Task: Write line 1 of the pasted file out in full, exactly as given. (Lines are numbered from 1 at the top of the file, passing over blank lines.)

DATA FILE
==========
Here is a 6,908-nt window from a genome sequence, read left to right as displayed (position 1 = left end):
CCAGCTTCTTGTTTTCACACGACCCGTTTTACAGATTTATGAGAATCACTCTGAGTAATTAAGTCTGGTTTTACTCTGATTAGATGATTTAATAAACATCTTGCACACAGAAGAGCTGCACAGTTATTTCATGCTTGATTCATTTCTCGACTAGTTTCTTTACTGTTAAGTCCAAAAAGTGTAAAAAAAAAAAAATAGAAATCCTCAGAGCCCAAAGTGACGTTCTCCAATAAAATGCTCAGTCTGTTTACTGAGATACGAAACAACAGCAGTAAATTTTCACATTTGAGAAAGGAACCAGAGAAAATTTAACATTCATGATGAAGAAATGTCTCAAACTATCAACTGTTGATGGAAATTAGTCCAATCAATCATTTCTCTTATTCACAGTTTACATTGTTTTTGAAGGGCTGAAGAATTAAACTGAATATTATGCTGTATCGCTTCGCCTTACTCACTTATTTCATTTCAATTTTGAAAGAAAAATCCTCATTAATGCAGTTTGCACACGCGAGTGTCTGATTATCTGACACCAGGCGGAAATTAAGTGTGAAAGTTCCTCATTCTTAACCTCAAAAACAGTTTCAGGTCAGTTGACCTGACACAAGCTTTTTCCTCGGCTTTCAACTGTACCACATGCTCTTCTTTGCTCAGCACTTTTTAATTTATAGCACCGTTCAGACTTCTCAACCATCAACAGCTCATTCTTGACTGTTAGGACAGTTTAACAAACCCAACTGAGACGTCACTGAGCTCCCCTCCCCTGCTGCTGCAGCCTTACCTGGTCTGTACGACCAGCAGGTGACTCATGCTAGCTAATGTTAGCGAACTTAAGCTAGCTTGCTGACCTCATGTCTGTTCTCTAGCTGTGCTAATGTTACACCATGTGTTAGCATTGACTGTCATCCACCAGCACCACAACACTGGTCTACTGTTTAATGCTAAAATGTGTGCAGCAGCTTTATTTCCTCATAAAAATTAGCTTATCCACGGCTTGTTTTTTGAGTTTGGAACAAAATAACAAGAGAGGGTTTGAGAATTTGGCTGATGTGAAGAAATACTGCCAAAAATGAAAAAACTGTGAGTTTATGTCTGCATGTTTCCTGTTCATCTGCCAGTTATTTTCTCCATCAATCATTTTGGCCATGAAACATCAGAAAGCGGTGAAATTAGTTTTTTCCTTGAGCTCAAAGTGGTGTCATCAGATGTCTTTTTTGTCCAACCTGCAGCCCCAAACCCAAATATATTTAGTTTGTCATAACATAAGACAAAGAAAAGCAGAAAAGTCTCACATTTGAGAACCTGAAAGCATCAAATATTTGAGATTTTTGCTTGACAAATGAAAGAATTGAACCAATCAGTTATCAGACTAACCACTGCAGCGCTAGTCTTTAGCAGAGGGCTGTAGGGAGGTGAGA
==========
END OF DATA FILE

Here is a 6,908-nt window from a genome sequence, read left to right as displayed (position 1 = left end):